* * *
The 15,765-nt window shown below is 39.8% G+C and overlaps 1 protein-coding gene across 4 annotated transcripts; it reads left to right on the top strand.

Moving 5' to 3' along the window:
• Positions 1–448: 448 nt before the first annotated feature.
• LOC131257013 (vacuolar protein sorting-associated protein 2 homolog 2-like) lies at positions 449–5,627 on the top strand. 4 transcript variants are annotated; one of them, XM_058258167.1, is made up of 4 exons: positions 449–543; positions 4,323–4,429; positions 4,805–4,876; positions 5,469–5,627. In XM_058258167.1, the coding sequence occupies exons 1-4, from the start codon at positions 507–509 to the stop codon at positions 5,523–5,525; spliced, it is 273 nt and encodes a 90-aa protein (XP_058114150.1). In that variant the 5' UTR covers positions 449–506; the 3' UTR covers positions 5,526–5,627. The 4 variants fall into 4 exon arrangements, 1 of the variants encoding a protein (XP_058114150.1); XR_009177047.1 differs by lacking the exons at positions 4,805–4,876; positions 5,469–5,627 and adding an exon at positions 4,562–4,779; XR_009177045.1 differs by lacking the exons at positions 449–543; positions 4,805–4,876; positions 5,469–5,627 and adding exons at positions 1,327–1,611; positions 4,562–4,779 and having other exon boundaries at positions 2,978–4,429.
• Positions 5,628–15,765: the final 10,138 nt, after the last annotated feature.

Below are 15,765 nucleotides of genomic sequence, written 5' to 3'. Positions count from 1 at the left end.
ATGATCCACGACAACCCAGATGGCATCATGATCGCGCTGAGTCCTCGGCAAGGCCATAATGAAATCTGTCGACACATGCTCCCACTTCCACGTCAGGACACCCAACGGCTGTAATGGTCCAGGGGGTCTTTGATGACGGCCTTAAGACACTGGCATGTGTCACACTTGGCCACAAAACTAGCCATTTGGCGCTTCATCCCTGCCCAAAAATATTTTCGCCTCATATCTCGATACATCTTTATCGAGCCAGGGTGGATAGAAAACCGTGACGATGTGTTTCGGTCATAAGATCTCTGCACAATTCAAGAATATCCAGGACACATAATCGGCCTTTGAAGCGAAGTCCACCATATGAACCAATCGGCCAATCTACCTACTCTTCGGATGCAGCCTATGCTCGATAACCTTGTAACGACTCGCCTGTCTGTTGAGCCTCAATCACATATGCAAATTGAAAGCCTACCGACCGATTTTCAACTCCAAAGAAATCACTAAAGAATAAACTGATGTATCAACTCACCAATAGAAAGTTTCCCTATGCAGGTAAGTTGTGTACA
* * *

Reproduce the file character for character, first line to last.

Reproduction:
The 15,765-nt window shown below is 39.8% G+C and overlaps 1 protein-coding gene across 4 annotated transcripts; it reads left to right on the top strand.

Moving 5' to 3' along the window:
• Positions 1–448: 448 nt before the first annotated feature.
• LOC131257013 (vacuolar protein sorting-associated protein 2 homolog 2-like) lies at positions 449–5,627 on the top strand. 4 transcript variants are annotated; one of them, XM_058258167.1, is made up of 4 exons: positions 449–543; positions 4,323–4,429; positions 4,805–4,876; positions 5,469–5,627. In XM_058258167.1, the coding sequence occupies exons 1-4, from the start codon at positions 507–509 to the stop codon at positions 5,523–5,525; spliced, it is 273 nt and encodes a 90-aa protein (XP_058114150.1). In that variant the 5' UTR covers positions 449–506; the 3' UTR covers positions 5,526–5,627. The 4 variants fall into 4 exon arrangements, 1 of the variants encoding a protein (XP_058114150.1); XR_009177047.1 differs by lacking the exons at positions 4,805–4,876; positions 5,469–5,627 and adding an exon at positions 4,562–4,779; XR_009177045.1 differs by lacking the exons at positions 449–543; positions 4,805–4,876; positions 5,469–5,627 and adding exons at positions 1,327–1,611; positions 4,562–4,779 and having other exon boundaries at positions 2,978–4,429.
• Positions 5,628–15,765: the final 10,138 nt, after the last annotated feature.

Below are 15,765 nucleotides of genomic sequence, written 5' to 3'. Positions count from 1 at the left end.
ATGATCCACGACAACCCAGATGGCATCATGATCGCGCTGAGTCCTCGGCAAGGCCATAATGAAATCTGTCGACACATGCTCCCACTTCCACGTCAGGACACCCAACGGCTGTAATGGTCCAGGGGGTCTTTGATGACGGCCTTAAGACACTGGCATGTGTCACACTTGGCCACAAAACTAGCCATTTGGCGCTTCATCCCTGCCCAAAAATATTTTCGCCTCATATCTCGATACATCTTTATCGAGCCAGGGTGGATAGAAAACCGTGACGATGTGTTTCGGTCATAAGATCTCTGCACAATTCAAGAATATCCAGGACACATAATCGGCCTTTGAAGCGAAGTCCACCATATGAACCAATCGGCCAATCTACCTACTCTTCGGATGCAGCCTATGCTCGATAACCTTGTAACGACTCGCCTGTCTGTTGAGCCTCAATCACATATGCAAATTGAAAGCCTACCGACCGATTTTCAACTCCAAAGAAATCACTAAAGAATAAACTGATGTATCAACTCACCAATAGAAAGTTTCCCTATGCAGGTAAGTTGTGTACA